Buying a new mattress?
We've got your back!
Are you in the market for a new mattress? The first
thing you should do is make sure you really need a new one. As Jeff
Foxworthy might -- but didn't -- put it, you know you need a new
Your current mattress is 8 to 10 years old. Deduct a bit if yours
gets an especially heavy workout, such as the kids using it as a
trampoline. Add a bit if you have a super-premium bed you've
subjected to no undue stress.
up on your bedroom floor and thought, "Man, that's the best sleep I've had
You awaken stiff and sore. Sure, it can be caused by conditions
other than a substandard mattress, but you wouldn't be the first
person to realize, upon getting a new one, that you didn't have
a bad back, just bad bedding. Look for physical signs of wear and
tear -- not just the obvious sprung springs, but things such as
uneven firmness and sloped edges.
Types of mattresses
All right, it's established: You need a new mattress. There are
five basic types of mattresses on the market. Costs, as you will
see, vary depending on the type of bed you end up buying. We priced
queen-sized mattresses, which is the most-popular size sold, and
found prices as high as $1,700 and as low as $100.
Innerspring mattresses are the crowd-pleaser. Nothing much new here,
except for the ultradeep models, especially those featuring plush
pillowtops and Eurotops. Sheets are now sold to accommodate mattresses
up to 25 inches deep.
Maybe you've heard that "coil count" is
important, but in a recent study on this topic, Consumer Reports
suggests that any count above 390 in a queen-size mattress should
be fine for most folks. Another consumer source pegs the number
at 375-plus. Coils come in differing thickness, and the heftier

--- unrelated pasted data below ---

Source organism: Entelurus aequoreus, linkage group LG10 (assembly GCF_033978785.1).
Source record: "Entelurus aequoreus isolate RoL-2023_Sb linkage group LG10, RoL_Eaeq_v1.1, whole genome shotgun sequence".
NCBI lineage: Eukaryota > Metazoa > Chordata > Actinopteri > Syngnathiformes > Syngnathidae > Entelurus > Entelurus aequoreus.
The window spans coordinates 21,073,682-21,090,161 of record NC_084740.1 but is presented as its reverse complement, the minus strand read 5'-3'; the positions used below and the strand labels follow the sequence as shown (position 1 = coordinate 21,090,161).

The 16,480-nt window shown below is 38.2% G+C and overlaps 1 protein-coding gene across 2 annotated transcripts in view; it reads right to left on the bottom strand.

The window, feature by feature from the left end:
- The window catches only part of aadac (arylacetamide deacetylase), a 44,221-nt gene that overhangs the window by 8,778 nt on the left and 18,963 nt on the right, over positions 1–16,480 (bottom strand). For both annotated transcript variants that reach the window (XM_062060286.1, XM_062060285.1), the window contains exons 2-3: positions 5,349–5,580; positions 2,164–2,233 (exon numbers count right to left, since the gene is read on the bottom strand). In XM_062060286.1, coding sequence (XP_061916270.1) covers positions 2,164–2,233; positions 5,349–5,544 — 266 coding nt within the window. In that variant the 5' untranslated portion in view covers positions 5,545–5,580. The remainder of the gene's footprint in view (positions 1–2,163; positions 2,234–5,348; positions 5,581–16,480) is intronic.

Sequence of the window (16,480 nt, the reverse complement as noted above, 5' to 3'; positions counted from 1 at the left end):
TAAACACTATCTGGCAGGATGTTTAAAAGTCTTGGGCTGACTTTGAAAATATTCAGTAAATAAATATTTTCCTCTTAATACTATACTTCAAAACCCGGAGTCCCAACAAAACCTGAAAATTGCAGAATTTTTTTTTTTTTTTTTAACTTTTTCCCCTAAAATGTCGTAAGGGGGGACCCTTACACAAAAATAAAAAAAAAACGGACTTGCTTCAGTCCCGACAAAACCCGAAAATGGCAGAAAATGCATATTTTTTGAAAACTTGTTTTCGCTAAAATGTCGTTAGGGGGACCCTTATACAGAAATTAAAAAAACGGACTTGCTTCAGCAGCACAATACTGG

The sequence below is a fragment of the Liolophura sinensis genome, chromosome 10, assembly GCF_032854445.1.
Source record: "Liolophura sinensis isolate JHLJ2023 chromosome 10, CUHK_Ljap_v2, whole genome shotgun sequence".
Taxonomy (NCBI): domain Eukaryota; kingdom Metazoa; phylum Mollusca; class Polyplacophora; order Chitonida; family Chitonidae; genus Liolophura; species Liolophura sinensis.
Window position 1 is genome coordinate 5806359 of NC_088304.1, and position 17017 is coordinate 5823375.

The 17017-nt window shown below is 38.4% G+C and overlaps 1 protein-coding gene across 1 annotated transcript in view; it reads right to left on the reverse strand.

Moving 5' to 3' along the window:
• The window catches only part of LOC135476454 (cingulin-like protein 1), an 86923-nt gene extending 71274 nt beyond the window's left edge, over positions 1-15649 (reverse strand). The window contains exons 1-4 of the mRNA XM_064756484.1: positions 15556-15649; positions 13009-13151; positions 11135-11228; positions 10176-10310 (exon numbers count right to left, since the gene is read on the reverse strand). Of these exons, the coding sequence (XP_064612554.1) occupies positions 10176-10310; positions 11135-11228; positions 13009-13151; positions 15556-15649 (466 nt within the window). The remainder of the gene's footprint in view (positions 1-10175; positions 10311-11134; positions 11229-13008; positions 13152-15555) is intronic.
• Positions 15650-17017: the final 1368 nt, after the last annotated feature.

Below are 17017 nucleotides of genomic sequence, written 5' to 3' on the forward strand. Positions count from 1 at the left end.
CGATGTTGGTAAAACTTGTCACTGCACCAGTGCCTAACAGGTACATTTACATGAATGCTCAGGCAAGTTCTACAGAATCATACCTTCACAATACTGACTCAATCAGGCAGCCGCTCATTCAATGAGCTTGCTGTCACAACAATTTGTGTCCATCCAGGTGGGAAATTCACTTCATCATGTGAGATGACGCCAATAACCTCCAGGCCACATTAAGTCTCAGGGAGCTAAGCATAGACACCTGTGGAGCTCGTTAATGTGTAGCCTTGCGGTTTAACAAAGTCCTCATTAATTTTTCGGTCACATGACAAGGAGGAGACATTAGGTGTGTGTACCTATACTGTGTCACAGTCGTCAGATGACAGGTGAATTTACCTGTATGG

ones will offer more support (cross sections of mattress can commonly
be viewed or depicted at showrooms). Pocket springs, named for the
way they're encapsulated rather than interconnected, are well-suited
for couples who don't wish to disturb each other. The "pockets" restrict overall mattress
In general, expect to pay about $800 for a good-quality
queen set, which includes mattress and box spring.
These are the new guys on the block. Memory foam is the stuff of
many newer beds, notably the Tempur-Pedic. There are no springs
to be sprung from these heat-sensitive, body-conforming mattresses,
though a supportive box spring is partnered. Expect to pay about
double what you would for a good-quality traditional innerspring
set, around $1,700 for a queen.
Also popular are latex mattresses, prized by those
with allergies or asthma, as they're naturally hypoallergenic and
resistant to dust mites, the cause of many a sensitive sleeper's
misery. You'll pay, very roughly, $1,200 for a queen.
You know Lindsay Wagner's sleep number (she's a 35, she tells us
in ads), but do you know yours? Learn what yours is, and how it
suits you, by ambling into a Select Comfort Sleep Number showroom
and, with the use of a remote control, adjust the firmness of your
test mattress anywhere from zero to 100. A major selling point is
that each partner in a single bed can enjoy his or her own setting.
Those who really like to customize their beds with additional accessories
may wish to consider the Sleep Number option. Prices for these are
also, very generally, in the $1,700 range for a good-quality queen-size
mattress plus foundation.
The all-cotton earthy futon you may have used in college to save
space in the dorm now has such options as innerspring coils, which
should not interfere with its flexibility or multifunctional use.
This may be a good option to consider for those in small apartments
or those with modest budgets. A futon and frame can be had for as
little as $100 and even top-quality sets are still frugal compared
to most other conventional beds.